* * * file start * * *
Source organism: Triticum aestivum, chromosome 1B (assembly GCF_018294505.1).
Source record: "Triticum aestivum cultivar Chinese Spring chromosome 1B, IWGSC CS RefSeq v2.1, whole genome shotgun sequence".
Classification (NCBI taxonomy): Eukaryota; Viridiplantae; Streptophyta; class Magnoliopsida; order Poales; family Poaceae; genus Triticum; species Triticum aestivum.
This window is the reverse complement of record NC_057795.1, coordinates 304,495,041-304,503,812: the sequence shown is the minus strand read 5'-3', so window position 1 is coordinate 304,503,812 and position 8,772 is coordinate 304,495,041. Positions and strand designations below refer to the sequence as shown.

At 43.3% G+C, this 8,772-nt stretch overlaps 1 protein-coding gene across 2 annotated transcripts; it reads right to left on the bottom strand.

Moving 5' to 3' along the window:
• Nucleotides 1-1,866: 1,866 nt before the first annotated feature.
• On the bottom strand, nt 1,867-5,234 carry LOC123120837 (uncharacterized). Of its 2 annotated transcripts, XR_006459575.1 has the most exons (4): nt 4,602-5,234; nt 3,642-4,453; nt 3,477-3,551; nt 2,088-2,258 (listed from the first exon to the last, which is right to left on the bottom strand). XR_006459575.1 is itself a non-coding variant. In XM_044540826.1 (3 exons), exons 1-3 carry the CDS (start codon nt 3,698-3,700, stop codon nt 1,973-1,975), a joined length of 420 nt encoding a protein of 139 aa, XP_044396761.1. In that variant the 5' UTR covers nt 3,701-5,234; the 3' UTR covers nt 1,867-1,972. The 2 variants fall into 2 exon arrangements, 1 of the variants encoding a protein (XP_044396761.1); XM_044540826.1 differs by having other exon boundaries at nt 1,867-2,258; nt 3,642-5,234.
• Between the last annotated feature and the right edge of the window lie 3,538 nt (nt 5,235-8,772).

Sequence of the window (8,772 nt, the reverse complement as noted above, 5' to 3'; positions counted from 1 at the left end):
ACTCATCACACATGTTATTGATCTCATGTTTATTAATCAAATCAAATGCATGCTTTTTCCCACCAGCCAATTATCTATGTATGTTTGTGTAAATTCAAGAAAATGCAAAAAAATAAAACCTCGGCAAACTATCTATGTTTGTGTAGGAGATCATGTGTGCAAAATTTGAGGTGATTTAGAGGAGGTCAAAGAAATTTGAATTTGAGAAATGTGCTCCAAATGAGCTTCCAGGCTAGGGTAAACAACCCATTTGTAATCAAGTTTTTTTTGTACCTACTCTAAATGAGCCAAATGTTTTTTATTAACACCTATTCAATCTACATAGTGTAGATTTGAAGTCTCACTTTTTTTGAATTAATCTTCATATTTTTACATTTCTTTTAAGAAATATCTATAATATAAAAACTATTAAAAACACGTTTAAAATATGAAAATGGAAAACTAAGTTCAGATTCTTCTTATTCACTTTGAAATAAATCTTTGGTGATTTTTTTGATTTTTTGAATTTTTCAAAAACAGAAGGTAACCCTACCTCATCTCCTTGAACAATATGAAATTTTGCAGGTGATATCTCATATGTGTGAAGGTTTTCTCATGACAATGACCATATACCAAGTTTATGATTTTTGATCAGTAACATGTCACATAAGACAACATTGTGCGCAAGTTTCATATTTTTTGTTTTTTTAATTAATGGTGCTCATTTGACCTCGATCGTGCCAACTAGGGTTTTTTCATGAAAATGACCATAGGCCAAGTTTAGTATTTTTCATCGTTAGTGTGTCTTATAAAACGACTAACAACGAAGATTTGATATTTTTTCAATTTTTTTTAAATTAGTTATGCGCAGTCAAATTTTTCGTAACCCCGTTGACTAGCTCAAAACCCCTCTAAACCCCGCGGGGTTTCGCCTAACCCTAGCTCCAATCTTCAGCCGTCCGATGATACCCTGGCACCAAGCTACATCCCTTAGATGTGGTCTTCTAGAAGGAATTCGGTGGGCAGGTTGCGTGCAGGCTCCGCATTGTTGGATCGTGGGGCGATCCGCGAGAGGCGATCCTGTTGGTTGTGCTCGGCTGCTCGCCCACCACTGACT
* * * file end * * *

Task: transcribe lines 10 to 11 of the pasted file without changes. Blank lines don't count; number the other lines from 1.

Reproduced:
Sequence of the window (8,772 nt, the reverse complement as noted above, 5' to 3'; positions counted from 1 at the left end):
ACTCATCACACATGTTATTGATCTCATGTTTATTAATCAAATCAAATGCATGCTTTTTCCCACCAGCCAATTATCTATGTATGTTTGTGTAAATTCAAGAAAATGCAAAAAAATAAAACCTCGGCAAACTATCTATGTTTGTGTAGGAGATCATGTGTGCAAAATTTGAGGTGATTTAGAGGAGGTCAAAGAAATTTGAATTTGAGAAATGTGCTCCAAATGAGCTTCCAGGCTAGGGTAAACAACCCATTTGTAATCAAGTTTTTTTTGTACCTACTCTAAATGAGCCAAATGTTTTTTATTAACACCTATTCAATCTACATAGTGTAGATTTGAAGTCTCACTTTTTTTGAATTAATCTTCATATTTTTACATTTCTTTTAAGAAATATCTATAATATAAAAACTATTAAAAACACGTTTAAAATATGAAAATGGAAAACTAAGTTCAGATTCTTCTTATTCACTTTGAAATAAATCTTTGGTGATTTTTTTGATTTTTTGAATTTTTCAAAAACAGAAGGTAACCCTACCTCATCTCCTTGAACAATATGAAATTTTGCAGGTGATATCTCATATGTGTGAAGGTTTTCTCATGACAATGACCATATACCAAGTTTATGATTTTTGATCAGTAACATGTCACATAAGACAACATTGTGCGCAAGTTTCATATTTTTTGTTTTTTTAATTAATGGTGCTCATTTGACCTCGATCGTGCCAACTAGGGTTTTTTCATGAAAATGACCATAGGCCAAGTTTAGTATTTTTCATCGTTAGTGTGTCTTATAAAACGACTAACAACGAAGATTTGATATTTTTTCAATTTTTTTTAAATTAGTTATGCGCAGTCAAATTTTTCGTAACCCCGTTGACTAGCTCAAAACCCCTCTAAACCCCGCGGGGTTTCGCCTAACCCTAGCTCCAATCTTCAGCCGTCCGATGATACCCTGGCACCAAGCTACATCCCTTAGATGTGGTCTTCTAGAAGGAATTCGGTGGGCAGGTTGCGTGCAGGCTCCGCATTGTTGGATCGTGGGGCGATCCGCGAGAGGCGATCCTGTTGGTTGTGCTCGGCTGCTCGCCCACCACTGACT